film review (TV36)
If you wanna define this movie in a word, it would simply be 'Masterpiece', ridiculously flawless and extraordinary. The Godfather isn't a movie, but a piece of art, which make you feel the characters and their emotions, everytime they appear on screen. The screenplay and direction, both are simply flawless, intriguing, charismatic and definitive. The characters are very well written and potrayed in the most delicate way.
The Original Score for the movie is gorgeous and bridges between characters and their emotions. It is simply the best score I have ever heard till date in a motion picture.
In a movie with deep characters along with a great story, the performances by actors are marvelous. Al Pacino, Brando everyone is awesome giving life to the story.
For a movie, about 3 hrs long, The Godfather provides edge of seat experience.
Wed Nov 04 2020
First, I've read and heard about this movie for a looong time before I watched it, and I heard alot of people talking about how they are crazy about this film, I couldn't know why all these people are talking about this movie as it is an invention that changed the history of cinema??all of these questions in my head had stopped suddenly when I watched it , I can't think of better performance for the whole line of actors like this one, what shocked me to the depth of my heart actually is that you are confused about who is the best actor in this masterpiece?? The Don,Micheal,santino, clemenza or even Bonasera in the very iconic intro scene.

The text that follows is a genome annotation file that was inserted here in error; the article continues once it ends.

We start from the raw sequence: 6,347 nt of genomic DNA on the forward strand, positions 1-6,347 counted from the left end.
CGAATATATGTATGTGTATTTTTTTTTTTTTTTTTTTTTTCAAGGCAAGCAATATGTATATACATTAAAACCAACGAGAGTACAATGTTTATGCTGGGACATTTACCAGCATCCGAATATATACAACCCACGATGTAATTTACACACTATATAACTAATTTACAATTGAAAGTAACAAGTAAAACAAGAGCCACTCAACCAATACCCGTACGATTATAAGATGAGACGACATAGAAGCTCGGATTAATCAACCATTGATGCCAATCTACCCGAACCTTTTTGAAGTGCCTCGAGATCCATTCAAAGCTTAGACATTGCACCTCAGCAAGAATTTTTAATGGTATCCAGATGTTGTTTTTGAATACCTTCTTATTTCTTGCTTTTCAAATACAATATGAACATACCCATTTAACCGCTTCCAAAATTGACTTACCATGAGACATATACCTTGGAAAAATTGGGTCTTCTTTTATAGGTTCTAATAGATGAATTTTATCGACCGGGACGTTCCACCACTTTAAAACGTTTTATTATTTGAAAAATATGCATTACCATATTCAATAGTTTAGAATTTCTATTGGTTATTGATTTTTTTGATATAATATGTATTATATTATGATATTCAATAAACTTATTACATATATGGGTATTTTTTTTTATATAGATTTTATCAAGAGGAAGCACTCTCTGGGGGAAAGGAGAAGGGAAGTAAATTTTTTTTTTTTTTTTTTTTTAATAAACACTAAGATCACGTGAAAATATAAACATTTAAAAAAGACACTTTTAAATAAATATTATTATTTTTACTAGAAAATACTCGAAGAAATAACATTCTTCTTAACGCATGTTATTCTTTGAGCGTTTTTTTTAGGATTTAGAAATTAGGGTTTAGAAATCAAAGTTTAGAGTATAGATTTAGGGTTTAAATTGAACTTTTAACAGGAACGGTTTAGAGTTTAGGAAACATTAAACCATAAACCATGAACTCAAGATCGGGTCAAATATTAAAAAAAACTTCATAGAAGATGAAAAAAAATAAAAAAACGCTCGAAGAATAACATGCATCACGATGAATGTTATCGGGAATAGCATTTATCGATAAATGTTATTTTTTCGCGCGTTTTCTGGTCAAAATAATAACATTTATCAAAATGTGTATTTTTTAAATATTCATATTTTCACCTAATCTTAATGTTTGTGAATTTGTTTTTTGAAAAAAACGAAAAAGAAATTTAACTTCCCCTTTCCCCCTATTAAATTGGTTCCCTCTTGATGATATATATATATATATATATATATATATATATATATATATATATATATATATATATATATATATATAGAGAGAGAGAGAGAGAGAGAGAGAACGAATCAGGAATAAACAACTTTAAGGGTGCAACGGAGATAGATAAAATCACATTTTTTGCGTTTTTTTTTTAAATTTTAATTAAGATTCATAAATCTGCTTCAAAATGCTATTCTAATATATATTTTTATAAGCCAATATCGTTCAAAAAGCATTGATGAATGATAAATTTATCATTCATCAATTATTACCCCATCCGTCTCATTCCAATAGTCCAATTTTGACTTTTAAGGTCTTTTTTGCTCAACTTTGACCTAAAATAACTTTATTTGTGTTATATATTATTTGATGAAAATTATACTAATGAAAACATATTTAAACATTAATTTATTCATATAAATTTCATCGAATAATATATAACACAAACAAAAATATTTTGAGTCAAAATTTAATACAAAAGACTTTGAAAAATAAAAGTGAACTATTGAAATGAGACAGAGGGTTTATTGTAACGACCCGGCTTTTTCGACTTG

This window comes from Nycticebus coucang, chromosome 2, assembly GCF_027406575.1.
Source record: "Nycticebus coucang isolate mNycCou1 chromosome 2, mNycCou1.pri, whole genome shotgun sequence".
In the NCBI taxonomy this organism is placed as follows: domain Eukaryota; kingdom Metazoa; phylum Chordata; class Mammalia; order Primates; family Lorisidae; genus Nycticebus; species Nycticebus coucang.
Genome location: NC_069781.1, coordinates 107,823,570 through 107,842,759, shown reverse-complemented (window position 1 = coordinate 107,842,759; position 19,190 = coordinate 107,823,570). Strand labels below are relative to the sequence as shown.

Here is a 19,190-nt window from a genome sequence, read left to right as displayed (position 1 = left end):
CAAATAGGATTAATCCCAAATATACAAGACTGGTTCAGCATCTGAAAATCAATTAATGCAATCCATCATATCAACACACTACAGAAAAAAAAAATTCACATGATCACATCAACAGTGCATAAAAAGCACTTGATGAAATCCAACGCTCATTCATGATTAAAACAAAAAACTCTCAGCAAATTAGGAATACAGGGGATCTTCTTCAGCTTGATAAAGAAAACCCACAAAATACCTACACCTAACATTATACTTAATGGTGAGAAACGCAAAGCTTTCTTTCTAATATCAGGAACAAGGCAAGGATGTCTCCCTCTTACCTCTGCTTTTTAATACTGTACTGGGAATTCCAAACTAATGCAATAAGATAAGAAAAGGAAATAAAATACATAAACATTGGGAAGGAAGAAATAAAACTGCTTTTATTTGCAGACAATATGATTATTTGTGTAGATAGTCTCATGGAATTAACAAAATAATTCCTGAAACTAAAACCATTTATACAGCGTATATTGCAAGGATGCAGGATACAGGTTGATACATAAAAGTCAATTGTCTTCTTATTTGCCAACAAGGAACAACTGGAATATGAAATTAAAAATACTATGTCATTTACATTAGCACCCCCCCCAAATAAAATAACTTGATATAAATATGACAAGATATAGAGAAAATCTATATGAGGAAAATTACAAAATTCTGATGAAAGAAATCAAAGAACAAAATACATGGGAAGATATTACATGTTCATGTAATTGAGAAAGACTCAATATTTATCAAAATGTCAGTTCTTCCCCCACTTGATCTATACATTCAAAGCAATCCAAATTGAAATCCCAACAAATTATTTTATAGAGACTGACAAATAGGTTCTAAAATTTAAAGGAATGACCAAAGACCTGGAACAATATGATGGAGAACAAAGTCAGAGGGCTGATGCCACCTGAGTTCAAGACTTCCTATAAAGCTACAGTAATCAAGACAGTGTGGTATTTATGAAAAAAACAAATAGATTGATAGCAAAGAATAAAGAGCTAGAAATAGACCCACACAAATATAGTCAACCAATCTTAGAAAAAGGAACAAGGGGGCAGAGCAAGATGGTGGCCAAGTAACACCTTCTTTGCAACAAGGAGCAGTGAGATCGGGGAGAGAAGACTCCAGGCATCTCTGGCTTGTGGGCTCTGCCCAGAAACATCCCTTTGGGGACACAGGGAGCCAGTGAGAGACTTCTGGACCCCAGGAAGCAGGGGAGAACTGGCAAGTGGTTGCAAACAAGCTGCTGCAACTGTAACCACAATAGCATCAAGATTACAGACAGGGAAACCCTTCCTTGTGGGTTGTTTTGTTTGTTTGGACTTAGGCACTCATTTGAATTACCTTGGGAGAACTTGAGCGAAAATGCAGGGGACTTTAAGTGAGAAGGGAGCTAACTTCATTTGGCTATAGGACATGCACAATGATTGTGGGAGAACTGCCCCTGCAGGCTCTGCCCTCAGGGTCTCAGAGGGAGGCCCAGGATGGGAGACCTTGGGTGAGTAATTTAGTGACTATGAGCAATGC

The characters, the cinematography, the sound track looks fabulous .
I can't really imagine how Francis Coppola managed to gather all this cast together most of them were unknown to us.
This movie is really a masterpiece and it is a reference for acting, directing, writing and everything else in the cinema business.
Wed Nov 04 2020
a classic when first released; only improves with age
The first words in Francis Coppola's organized crime saga ("I believe in America") are spoken by a wronged father seeking justice from Mafia Don Vito Corleone, and with an immigrant's passion invoke the spirit of his adapted homeland. It's an ironic gesture in a film which embraces the American Dream with a vengeance, beginning with a joyful celebration of marriage, ending with a solemn Catholic Church baptism, and continuing in between with murder after bloody murder: for vengeance; for punishment; or (with a severed horse head under the bed sheets) simply for leverage. The film gained notoriety for such epic displays of gangland violence, but its real power lies in nuance: a shading of phrase; a deceptive fall of lamplight; the sound of footsteps on a hospital stairway. Credit goes to co-writers Coppola and Mario Puzo for the leisurely paced but tightly plotted screenplay, by itself a remarkable study in contrasts, showing the thin line dividing patriotism and graft; honor and brutality; family affections and ritual violence. Seeing Part One independent from its companion/sequel is like reading only the middle chapters of a long and complex historical novel, rich in detail and drama, about an immigrant family coping with changing times in the New World. The result is one of the few truly effective adaptations of a popular novel, and together with Part Two perhaps the last word in gangster film dramas.
Wed Nov 04 2020